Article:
For the most part, insects don't always get the recognition they deserve: they aren't merely pests, but actually play a huge role in pollination and may someday be an alternative source of protein and other nutrients for large numbers of people. The list of insectoid hidden talents could go on.
Saitoh, who sculpts full-sized, life-like insects with bamboo, seems to be most interested in capturing the essential details of how a wing or antennae looks, just so, to give that impression of quiet insect drama. Saitoh explains his minimalist approach:
Since we are not preparing specimens and replicas, we strictly measure the [overall] dimensions and prioritize the appearance, impressions, features, and senses rather than proportions being created exactly…reality as a work is born if you thin out the elements and leave room to imagine.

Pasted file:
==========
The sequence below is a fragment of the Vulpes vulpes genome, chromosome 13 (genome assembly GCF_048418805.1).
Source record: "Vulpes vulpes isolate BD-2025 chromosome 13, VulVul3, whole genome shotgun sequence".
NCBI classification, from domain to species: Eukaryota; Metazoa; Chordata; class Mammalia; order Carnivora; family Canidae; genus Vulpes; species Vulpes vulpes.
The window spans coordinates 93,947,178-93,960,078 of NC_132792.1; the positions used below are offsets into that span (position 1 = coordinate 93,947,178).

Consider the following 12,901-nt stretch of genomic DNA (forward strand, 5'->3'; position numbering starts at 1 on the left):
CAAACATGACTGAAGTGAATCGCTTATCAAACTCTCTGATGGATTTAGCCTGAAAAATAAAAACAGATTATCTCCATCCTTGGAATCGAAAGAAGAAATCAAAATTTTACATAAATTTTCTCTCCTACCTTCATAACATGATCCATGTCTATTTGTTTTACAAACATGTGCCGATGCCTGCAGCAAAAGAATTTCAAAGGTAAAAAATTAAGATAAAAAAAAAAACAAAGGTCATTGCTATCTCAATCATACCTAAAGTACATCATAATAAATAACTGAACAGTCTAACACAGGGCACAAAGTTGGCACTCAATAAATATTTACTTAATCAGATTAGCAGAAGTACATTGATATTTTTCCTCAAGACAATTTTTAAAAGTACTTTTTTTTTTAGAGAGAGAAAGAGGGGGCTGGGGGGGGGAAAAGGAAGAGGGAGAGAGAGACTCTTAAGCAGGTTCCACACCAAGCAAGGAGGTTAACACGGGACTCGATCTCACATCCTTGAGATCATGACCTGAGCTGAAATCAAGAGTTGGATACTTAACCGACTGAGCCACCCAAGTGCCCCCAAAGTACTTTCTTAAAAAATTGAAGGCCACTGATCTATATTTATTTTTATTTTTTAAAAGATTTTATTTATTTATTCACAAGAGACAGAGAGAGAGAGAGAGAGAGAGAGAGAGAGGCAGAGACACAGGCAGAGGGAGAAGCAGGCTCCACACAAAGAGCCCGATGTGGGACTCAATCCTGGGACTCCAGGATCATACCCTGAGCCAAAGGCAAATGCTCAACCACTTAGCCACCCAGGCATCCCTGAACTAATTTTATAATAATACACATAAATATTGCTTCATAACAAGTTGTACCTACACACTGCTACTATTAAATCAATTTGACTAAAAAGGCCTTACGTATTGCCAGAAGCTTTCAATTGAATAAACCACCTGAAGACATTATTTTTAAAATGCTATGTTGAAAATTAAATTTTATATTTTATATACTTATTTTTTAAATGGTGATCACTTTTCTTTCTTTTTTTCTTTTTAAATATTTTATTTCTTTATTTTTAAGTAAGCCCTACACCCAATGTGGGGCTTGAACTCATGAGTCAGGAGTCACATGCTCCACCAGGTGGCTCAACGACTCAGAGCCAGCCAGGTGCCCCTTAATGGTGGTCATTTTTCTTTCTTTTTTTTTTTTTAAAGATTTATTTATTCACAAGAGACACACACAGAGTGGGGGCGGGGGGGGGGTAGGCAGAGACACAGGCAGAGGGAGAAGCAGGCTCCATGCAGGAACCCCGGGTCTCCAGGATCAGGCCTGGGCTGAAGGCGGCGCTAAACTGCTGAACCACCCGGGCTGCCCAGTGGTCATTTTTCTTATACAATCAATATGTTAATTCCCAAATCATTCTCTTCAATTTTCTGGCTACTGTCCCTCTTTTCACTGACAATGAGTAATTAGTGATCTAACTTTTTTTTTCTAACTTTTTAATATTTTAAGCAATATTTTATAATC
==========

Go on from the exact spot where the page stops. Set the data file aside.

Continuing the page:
It's quite remarkable; usually we hear how great of a material bamboo is for building structures: bamboo is the "green steel" that is easy to shape into flexible, innovative forms, and quickly renews itself.
There is a modern bamboo renaissance afoot, and here, Saitoh concentrates on the small scale, creating pieces that at first glance, looks quite real.
Bugs aren't most people's favourite thing to pick up and look at closely, but a bamboo specimen may be one way to get around that somewhat irrational idea of 'ickiness' about insects. This is some impressive craftsmanship here, adding yet another example to the list of amazing things that can be made out of this naturally versatile material. To see more, visit Noriyuki Saitoh.